WASHINGTON (AP) -- There were 6,023 Americans who died from injuries at work last year, 32 fewer than in 1998 despite an increase in employment, the Labor Department reported Thursday.
Alaska ranked among the leading states in per-capita work fatalities, with a rate of nearly 15 deaths per thousand people. There were 42 workplace deaths in Alaska in 1999, down one from the 43 in 1998. Of those three-fourths were recorded in transportation incidents, while 12 percent came from contact with objects and equipment and seven percent were attributed to assaults and violent acts.
The national figure for 1999 -- about 17 fatal injuries each day -- was the lowest since the department's Bureau of Labor Statistics started keeping track in 1992. The unemployment rate for U.S. civilian workers declined from 4.5 percent in 1998 to 4.2 percent in 1999.
There were 6,055 job-related deaths in 1998 and 6,238 in 1997.
In the latest report, declines in job-related murders and deaths from electrocution were offset by increases in workers struck by falling objects or caught in running machinery.
The construction industry reported the largest number of fatal work injuries, 341.
The report ''shows that we must do more to prevent workplace fatalities in the construction industry, just as we have reduced homicides in the workplace, especially in retail establishments,'' Labor Secretary Alexis Herman said in a statement. ''No workers should have to sacrifice their lives for their livelihoods.''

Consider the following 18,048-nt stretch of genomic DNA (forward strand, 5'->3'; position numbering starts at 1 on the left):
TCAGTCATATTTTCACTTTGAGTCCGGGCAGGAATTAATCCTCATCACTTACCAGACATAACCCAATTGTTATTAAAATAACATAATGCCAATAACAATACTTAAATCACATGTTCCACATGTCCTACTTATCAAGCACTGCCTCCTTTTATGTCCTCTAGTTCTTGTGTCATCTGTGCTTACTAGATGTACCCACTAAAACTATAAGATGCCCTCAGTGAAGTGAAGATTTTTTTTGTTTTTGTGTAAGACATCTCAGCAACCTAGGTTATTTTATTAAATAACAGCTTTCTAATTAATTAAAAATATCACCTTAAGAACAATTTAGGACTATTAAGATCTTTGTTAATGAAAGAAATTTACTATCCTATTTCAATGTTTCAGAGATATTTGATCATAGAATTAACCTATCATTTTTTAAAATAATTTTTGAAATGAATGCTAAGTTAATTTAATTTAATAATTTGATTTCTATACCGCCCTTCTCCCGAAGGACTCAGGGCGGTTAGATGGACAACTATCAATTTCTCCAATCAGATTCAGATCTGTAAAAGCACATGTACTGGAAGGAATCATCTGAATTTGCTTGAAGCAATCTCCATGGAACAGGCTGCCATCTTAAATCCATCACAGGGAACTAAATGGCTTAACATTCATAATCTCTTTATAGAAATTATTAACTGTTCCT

The number of people murdered at work fell to 645 last year from 714 in 1998 and 860 in 1997. That bumped homicide from the second-leading cause of workplace deaths to the third, behind highway crashes involving truck drivers and workers struck by vehicles, and work-related falls.
Most workplace homicides are related to robberies. Herman noted that the Labor Department had provided violence-prevention guidance to taxi companies and retailers.
On the Net: http://stats.bls.gov/oshhome.htm
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